is the mode that most users will access the majority of the time, since its the most obvious use of the grid analogy. The pads allow you
to activate clips with a single button press. Each pad lights up with a status color, green for clip playing, amber for clip in standby,
red for recording and unlit for no clip in that grid slot. Due to the fact that the "drum machine-like" pads don't provide a definite
"click," a couple of our reviewers found this to be an "interface miss." The others dismissed this gripe, citing the status color indicators.
The vertical buttons on the right side launch entire "Scenes," an obvious choice, but there are "no dedicated, or button combinations for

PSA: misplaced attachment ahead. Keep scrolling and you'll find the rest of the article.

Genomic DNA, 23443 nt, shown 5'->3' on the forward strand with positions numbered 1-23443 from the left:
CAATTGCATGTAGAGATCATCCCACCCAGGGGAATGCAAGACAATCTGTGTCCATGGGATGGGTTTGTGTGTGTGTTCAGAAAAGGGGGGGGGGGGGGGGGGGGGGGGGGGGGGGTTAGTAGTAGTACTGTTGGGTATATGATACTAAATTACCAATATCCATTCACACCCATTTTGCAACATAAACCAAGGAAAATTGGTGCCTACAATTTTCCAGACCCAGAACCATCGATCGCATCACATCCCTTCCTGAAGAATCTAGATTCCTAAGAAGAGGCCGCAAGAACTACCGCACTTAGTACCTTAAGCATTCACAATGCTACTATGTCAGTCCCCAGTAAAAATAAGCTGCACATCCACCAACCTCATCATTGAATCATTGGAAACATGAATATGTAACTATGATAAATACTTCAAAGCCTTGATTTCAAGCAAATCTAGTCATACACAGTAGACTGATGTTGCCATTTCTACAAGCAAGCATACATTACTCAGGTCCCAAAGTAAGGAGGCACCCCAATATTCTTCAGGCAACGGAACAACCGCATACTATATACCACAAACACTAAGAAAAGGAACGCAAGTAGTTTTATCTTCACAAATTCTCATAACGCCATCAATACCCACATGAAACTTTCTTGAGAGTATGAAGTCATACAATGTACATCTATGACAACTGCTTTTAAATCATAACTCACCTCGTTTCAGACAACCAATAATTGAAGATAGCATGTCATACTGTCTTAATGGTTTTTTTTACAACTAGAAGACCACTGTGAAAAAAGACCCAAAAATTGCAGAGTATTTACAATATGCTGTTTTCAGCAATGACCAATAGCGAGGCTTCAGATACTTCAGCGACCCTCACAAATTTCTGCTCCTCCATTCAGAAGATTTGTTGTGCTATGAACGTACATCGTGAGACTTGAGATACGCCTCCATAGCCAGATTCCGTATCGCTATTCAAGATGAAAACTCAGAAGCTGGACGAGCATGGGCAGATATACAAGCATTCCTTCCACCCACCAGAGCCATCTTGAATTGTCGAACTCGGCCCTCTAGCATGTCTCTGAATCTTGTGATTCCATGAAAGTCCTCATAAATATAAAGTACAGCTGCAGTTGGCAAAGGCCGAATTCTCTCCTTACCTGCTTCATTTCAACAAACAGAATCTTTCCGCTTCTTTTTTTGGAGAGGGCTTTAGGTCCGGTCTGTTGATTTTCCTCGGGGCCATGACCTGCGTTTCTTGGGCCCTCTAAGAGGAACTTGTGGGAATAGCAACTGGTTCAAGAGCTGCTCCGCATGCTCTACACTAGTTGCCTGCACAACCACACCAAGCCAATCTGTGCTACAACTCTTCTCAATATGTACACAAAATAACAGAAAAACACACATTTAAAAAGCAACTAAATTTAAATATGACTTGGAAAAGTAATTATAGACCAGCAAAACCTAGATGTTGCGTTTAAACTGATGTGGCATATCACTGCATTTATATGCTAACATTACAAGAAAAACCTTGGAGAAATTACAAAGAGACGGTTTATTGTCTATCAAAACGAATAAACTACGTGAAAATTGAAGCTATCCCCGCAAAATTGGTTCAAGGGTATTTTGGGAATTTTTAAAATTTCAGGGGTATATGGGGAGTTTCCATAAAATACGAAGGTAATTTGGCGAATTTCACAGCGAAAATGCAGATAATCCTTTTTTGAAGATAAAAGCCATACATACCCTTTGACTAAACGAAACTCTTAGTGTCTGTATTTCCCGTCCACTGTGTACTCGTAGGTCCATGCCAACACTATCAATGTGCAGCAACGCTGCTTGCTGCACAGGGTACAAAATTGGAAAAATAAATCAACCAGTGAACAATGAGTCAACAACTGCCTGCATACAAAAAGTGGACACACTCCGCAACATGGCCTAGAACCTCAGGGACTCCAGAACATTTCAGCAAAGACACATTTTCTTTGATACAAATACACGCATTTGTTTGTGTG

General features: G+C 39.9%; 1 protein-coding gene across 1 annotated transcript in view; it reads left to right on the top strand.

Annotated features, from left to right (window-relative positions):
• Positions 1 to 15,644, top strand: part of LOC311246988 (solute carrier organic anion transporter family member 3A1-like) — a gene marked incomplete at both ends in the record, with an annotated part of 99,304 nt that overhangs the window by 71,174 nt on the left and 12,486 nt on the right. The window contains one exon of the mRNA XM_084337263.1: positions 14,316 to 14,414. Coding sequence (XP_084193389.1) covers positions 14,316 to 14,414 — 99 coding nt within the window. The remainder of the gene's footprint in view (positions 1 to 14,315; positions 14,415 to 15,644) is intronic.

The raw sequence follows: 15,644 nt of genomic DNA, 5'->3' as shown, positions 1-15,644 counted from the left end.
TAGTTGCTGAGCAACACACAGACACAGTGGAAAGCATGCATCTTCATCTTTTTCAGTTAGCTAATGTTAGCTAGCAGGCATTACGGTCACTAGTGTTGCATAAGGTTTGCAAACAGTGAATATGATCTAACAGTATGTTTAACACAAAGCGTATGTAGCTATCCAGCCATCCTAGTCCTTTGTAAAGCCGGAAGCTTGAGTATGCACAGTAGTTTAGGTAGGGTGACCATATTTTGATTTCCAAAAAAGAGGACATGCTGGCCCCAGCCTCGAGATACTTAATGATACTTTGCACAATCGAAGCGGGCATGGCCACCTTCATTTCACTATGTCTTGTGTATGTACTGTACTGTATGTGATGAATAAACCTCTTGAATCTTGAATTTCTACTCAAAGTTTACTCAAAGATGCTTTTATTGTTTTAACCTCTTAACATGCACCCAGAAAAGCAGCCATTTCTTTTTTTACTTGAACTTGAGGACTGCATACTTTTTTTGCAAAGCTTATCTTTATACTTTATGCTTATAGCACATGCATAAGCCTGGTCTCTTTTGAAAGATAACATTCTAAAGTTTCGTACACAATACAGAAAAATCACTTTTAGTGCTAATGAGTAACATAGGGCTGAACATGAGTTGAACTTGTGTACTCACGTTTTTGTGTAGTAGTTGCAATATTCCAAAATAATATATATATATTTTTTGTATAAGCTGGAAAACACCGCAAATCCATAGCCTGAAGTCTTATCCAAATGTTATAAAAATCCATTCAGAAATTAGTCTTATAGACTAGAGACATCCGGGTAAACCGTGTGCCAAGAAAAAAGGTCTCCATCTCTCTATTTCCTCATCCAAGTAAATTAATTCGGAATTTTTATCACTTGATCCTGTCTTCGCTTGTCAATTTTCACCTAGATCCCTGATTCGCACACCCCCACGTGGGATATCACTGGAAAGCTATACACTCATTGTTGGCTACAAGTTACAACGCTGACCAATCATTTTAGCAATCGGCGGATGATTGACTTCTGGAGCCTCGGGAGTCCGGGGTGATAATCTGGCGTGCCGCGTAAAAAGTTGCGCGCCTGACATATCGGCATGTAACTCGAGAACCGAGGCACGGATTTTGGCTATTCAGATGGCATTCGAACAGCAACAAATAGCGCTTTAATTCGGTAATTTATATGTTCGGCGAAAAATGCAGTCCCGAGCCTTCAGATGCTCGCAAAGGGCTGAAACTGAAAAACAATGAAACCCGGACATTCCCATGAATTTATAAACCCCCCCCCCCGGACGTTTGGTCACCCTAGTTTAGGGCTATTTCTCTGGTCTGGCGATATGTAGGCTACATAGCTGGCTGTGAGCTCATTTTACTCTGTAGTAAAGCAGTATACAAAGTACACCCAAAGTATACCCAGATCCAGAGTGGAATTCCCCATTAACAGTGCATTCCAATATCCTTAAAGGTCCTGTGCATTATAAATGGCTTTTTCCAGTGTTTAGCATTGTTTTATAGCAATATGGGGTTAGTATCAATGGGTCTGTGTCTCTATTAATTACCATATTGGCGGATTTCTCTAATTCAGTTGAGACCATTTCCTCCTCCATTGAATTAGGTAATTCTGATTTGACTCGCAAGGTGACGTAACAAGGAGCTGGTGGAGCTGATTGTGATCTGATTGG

stopping all clips at once." To perform this function, you have to quickly shift to Mixer Mode, and then jump back to Session to begin
building up your track again. While you don't have to have acrobatic training to accomplish the above feat, it "certainly would have been
a self-evident addition if they would have had more time to actually perform some marketing testing prior to rushing it out for the holiday
shopping season," one evaluator concluded.
The Launchpad in Mixer Mode
The Launchpad also contains two completely customizable User Modes. The first comes preloaded with support for Drum Racks, but "with the pads
only transmitting the max velocity of 127, it's pretty limited." However, you can assign each button, save the four dedicated mode delineators,
to anything you wish for individual workflow including DJ specific attributes such as Tempo Nudge.
If you really want to go down the rabbit hole, you can tee up Max For Live for even deeper tweaking. The Launchpad's bidirectional communication